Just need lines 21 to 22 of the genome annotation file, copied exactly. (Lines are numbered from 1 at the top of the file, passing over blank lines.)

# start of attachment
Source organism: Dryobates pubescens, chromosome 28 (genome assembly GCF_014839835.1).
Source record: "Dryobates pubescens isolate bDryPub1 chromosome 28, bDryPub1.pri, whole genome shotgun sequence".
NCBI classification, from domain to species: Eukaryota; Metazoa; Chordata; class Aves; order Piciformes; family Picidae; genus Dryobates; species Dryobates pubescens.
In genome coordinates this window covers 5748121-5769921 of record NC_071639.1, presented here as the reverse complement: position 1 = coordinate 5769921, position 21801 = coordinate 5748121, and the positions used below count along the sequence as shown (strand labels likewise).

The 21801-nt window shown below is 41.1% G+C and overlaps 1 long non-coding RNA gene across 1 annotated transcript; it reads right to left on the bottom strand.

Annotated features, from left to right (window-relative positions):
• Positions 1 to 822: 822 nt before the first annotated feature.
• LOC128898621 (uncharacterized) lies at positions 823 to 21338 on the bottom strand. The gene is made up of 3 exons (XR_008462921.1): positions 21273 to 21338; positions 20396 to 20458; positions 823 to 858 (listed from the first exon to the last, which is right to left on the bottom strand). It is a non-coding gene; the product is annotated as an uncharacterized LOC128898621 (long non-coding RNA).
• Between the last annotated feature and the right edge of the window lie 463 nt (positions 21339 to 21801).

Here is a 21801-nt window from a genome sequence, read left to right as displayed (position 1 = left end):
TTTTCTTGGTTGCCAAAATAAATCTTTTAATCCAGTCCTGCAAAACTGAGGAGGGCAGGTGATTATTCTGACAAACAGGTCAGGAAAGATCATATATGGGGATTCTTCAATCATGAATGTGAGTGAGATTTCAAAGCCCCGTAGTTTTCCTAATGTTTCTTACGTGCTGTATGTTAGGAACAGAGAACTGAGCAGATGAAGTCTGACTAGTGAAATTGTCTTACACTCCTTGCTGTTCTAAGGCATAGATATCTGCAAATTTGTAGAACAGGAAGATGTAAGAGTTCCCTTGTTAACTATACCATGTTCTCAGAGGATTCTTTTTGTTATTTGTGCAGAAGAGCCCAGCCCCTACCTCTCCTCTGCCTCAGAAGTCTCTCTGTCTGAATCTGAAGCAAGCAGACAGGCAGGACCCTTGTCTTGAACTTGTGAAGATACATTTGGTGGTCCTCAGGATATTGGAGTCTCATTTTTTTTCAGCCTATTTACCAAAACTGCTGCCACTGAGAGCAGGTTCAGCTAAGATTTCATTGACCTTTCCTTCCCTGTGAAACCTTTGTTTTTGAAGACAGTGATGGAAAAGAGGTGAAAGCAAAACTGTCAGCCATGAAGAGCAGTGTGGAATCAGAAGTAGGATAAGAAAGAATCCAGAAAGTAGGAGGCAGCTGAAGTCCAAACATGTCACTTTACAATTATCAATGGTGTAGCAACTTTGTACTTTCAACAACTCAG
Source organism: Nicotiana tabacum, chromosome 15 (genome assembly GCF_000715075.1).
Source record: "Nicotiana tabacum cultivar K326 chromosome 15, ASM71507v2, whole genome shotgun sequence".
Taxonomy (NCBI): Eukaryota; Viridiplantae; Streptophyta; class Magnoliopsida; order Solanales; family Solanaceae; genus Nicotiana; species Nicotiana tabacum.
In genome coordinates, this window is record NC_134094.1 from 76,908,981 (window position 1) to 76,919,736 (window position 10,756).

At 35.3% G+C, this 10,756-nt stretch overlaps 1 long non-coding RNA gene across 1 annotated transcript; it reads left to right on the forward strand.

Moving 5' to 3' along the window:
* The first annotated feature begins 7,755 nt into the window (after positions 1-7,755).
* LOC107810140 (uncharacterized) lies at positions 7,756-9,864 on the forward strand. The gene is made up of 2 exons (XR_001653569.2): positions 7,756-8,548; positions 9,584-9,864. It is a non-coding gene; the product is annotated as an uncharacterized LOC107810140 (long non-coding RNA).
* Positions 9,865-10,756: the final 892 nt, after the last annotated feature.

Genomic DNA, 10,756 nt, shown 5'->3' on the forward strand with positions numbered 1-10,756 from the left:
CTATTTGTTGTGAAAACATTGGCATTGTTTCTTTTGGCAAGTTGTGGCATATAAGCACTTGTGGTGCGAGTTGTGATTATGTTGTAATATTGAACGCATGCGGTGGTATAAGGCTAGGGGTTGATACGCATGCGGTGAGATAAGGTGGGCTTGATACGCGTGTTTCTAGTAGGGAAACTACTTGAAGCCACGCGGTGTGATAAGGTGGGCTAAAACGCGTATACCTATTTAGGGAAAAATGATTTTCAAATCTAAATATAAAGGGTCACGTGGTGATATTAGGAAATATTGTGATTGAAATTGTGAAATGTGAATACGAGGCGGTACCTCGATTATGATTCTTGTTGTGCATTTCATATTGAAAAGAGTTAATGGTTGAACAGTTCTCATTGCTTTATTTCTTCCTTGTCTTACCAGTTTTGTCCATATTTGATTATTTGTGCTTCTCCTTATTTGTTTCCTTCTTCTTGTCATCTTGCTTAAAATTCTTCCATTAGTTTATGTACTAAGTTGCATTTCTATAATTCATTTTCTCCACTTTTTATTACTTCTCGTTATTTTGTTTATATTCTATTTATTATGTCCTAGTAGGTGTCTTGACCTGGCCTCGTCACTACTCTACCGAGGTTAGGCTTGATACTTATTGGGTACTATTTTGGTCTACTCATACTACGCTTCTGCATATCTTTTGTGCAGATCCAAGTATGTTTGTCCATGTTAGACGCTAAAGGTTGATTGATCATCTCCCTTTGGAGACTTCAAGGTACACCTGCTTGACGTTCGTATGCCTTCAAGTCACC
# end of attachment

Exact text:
Genomic DNA, 10,756 nt, shown 5'->3' on the forward strand with positions numbered 1-10,756 from the left:
CTATTTGTTGTGAAAACATTGGCATTGTTTCTTTTGGCAAGTTGTGGCATATAAGCACTTGTGGTGCGAGTTGTGATTATGTTGTAATATTGAACGCATGCGGTGGTATAAGGCTAGGGGTTGATACGCATGCGGTGAGATAAGGTGGGCTTGATACGCGTGTTTCTAGTAGGGAAACTACTTGAAGCCACGCGGTGTGATAAGGTGGGCTAAAACGCGTATACCTATTTAGGGAAAAATGATTTTCAAATCTAAATATAAAGGGTCACGTGGTGATATTAGGAAATATTGTGATTGAAATTGTGAAATGTGAATACGAGGCGGTACCTCGATTATGATTCTTGTTGTGCATTTCATATTGAAAAGAGTTAATGGTTGAACAGTTCTCATTGCTTTATTTCTTCCTTGTCTTACCAGTTTTGTCCATATTTGATTATTTGTGCTTCTCCTTATTTGTTTCCTTCTTCTTGTCATCTTGCTTAAAATTCTTCCATTAGTTTATGTACTAAGTTGCATTTCTATAATTCATTTTCTCCACTTTTTATTACTTCTCGTTATTTTGTTTATATTCTATTTATTATGTCCTAGTAGGTGTCTTGACCTGGCCTCGTCACTACTCTACCGAGGTTAGGCTTGATACTTATTGGGTACTATTTTGGTCTACTCATACTACGCTTCTGCATATCTTTTGTGCAGATCCAAGTATGTTTGTCCATGTTAGACGCTAAAGGTTGATTGATCATCTCCCTTTGGAGACTTCAAGGTACACCTGCTTGACGTTCGTATGCCTTCAAGTCACC